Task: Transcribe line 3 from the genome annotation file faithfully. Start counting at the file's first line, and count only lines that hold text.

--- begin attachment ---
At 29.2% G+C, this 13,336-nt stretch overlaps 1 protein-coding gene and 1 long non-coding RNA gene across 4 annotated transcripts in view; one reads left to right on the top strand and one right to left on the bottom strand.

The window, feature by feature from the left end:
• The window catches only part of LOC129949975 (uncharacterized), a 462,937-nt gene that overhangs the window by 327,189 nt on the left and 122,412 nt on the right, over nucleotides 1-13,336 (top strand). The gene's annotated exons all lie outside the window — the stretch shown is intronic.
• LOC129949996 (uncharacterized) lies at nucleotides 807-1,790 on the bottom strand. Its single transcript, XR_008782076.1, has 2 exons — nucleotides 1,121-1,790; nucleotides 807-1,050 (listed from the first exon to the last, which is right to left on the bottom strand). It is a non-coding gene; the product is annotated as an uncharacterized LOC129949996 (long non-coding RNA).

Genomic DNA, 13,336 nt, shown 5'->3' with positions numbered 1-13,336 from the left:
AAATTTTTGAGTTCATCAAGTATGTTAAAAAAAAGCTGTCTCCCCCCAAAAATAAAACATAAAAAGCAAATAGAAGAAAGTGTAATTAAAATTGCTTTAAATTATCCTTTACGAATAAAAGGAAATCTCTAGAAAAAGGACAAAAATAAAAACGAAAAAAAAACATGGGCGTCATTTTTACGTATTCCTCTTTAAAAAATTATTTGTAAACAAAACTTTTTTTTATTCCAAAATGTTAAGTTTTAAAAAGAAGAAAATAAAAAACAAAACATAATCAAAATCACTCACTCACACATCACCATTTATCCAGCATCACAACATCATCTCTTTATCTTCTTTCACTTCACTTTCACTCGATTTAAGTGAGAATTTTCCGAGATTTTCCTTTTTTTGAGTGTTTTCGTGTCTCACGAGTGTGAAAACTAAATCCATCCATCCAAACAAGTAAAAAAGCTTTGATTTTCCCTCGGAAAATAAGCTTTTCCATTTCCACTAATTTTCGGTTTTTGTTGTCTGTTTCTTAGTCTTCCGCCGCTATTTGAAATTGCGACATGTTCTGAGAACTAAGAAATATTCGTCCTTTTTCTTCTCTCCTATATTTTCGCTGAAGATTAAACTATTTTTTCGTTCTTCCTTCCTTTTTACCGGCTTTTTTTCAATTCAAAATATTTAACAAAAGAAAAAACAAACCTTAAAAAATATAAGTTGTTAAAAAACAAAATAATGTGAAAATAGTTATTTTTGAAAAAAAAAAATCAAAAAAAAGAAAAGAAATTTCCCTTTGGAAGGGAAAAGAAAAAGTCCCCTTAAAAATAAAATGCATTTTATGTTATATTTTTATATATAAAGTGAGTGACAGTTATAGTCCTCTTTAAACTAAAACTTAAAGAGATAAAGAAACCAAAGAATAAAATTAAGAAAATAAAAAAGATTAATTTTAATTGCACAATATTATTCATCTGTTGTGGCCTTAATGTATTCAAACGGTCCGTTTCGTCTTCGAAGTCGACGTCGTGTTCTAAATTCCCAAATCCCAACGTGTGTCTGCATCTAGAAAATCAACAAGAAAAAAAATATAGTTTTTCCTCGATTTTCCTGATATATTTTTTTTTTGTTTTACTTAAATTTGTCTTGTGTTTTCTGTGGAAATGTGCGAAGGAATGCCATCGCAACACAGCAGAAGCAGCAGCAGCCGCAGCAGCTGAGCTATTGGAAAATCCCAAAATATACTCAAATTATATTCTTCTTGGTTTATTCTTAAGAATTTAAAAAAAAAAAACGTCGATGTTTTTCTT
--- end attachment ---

• The window catches only part of LOC129949975 (uncharacterized), a 462,937-nt gene that overhangs the window by 327,189 nt on the left and 122,412 nt on the right, over nucleotides 1-13,336 (top strand). The gene's annotated exons all lie outside the window — the stretch shown is intronic.